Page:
Wednesday, 29 July 2015

The nearest site of star formation, the Taurus Molecular Cloud

Following my recent post about how stars form I wanted to take some time to talk about a few of the most prominent star forming regions that astronomers have studied and what they have taught us about the star formation process. The first of these regions I want to talk about is the Taurus Molecular Cloud.

The Taurus Molecular Cloud is, unsurprisingly, in the constellation of Taurus. It is the nearest star forming region to our Sun and so it is the region that astronomers have been able to study in the most detail. The proximity of the Taurus Molecular Cloud means that it spans a relatively large area on the sky, almost 10 degrees across, but the lack of a bright emission nebula means that all that can be seen even with a good backyard telescope is the obscuration of the background stars due to the gas and dust in the cloud.

The image below shows where the Taurus Molecular Cloud can be found in the night sky, approximately halfway between Elnath (the second brightest star in the constellation of Taurus, to the upper left) and the Pleiades open star cluster.

Location of the Taurus Molecular Cloud within the constellation of Taurus, and near the Pleiades star cluster. North is up in this image, East to the left (Image adapted from one by David Malin)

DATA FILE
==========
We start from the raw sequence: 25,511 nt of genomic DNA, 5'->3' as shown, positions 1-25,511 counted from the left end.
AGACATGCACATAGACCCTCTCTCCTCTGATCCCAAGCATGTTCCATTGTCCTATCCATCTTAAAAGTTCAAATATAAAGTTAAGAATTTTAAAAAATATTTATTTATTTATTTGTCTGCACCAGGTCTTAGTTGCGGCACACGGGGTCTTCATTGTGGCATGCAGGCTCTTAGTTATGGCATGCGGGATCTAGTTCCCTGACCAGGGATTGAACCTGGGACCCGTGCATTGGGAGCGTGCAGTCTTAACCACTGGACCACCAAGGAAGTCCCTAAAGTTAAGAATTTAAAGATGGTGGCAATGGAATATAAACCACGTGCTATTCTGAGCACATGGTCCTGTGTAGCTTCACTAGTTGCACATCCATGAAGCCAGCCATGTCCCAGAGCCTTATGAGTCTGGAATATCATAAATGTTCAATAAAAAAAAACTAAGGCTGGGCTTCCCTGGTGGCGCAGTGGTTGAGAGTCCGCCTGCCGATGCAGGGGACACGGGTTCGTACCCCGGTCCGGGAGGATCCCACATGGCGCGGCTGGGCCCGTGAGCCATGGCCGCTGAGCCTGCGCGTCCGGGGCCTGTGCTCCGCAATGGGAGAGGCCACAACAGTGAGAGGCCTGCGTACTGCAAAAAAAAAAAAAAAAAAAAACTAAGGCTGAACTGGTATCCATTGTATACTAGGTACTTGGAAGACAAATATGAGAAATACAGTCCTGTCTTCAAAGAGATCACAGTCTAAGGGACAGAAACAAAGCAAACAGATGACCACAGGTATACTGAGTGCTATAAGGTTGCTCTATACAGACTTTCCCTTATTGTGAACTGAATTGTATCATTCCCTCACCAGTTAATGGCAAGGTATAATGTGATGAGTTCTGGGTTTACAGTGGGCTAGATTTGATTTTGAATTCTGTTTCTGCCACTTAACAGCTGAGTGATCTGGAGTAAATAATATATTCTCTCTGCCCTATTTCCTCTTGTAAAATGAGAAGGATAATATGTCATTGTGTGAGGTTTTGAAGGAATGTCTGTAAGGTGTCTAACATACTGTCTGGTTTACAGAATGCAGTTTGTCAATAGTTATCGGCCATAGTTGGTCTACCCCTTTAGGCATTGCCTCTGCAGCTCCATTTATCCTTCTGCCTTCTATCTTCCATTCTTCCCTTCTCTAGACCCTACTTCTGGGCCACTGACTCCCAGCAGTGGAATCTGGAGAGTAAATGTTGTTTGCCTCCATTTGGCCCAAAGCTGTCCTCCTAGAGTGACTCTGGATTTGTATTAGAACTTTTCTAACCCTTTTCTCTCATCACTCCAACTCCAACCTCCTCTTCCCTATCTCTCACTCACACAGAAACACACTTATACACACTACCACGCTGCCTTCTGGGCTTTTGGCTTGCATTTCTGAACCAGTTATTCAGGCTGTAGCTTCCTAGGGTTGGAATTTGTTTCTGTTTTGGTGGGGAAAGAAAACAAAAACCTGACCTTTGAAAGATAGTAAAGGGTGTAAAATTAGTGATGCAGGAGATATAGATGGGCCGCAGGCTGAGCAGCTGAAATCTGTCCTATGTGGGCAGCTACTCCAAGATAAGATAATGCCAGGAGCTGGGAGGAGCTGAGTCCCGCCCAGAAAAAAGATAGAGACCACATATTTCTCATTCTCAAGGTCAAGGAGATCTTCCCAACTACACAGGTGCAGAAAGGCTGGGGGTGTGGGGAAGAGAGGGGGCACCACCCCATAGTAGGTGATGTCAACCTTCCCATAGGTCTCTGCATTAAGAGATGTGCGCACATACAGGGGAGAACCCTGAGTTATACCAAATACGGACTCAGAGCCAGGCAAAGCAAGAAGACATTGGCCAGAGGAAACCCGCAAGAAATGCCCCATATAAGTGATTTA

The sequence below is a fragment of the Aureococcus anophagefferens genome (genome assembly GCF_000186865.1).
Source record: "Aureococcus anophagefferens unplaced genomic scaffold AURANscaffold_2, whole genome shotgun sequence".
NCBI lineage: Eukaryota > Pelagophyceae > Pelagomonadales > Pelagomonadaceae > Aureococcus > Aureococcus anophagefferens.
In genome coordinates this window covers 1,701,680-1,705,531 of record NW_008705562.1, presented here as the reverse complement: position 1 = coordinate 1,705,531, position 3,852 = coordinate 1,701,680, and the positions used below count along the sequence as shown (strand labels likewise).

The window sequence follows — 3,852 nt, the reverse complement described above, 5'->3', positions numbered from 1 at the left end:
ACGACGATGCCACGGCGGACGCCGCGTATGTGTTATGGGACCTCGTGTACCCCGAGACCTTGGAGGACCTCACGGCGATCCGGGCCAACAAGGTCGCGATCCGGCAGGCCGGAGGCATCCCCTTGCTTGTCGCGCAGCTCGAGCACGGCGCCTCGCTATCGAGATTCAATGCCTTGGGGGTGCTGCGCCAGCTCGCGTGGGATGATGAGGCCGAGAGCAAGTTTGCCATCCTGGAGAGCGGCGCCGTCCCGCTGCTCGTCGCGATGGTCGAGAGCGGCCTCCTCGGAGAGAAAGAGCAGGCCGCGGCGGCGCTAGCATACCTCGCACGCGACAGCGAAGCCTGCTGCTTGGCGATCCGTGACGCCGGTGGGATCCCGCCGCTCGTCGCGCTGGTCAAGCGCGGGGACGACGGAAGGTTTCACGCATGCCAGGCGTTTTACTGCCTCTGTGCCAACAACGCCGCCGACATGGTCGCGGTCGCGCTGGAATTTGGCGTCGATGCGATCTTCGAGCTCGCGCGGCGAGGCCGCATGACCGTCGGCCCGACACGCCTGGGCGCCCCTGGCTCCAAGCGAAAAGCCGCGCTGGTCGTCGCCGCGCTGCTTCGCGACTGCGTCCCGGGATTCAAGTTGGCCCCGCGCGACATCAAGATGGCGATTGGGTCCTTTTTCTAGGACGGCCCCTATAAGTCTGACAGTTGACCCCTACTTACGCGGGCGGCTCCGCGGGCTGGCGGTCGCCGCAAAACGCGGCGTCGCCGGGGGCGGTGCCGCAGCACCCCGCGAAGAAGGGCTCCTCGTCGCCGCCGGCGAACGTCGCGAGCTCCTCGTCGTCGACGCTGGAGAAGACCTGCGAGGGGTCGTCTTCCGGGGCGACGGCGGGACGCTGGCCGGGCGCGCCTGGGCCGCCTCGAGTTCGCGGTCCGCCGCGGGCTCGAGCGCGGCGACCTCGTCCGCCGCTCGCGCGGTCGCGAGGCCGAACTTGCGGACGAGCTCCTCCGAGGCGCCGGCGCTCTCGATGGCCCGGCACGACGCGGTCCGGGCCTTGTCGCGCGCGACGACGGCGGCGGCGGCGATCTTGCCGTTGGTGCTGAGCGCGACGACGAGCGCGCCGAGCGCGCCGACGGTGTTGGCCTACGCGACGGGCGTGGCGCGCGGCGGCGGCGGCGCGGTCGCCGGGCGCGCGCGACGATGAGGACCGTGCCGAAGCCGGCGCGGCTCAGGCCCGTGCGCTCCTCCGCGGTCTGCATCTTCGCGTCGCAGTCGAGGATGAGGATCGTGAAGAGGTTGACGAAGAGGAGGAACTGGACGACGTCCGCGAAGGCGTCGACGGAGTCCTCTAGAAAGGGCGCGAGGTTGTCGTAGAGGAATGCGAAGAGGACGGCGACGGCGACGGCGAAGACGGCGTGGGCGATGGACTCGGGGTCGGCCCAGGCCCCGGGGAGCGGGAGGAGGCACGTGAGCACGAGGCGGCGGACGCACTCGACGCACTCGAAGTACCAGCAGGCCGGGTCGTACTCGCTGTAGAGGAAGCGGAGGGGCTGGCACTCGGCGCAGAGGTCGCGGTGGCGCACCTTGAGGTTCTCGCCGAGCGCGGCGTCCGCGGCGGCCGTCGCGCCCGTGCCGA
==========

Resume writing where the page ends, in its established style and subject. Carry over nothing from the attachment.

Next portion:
The Taurus Molecular Cloud was discovered in 1852 by J.R. Hind, which he noted as a faint nebulous object on the sky. Astronomers were soon able to take a spectrum of the light from the nebula and were able to confirm that it was indeed a giant cloud of gas. However, its importance as a site of nearby star formation wasn't immediately recognised.

The archetypal young star, T Tauri, visible in the centre
of this image and surrounded by a small dusty cloud
At the beginning of the 20th Century many astronomers became interested in a number of variable stars identified in the vicinity of the Taurus Molecular Cloud, the most prominent of which was named T Tauri after the constellation in which it was found.

Searches for other variable stars in the vicinity of dark nebulae produced many candidates in the 1940s and 1950s. These stars were often found in the vicinity of young OB stars (massive stars with particularly short lives, hence they must be young), leading many astronomers to believe that they were particularly young stars themselves. This discovery led to the realisation that the dark nebulae that these stars were found near was likely where these stars had formed. This was how the modern theory of star formation began!

The star T Tauri is now firmly recognised as the prototypical young star, and its name has been given to the class of young stars that share its properties, T-Tauri stars. It is thought to be less than a few million years old, already formed but still accreting material and growing in mass. The star itself is actually in a binary system with a fainter star, and is thought to be surrounded by a disk of material that is in the process of accreting onto the star, which partly explains the variability of the star that initially brought it attention.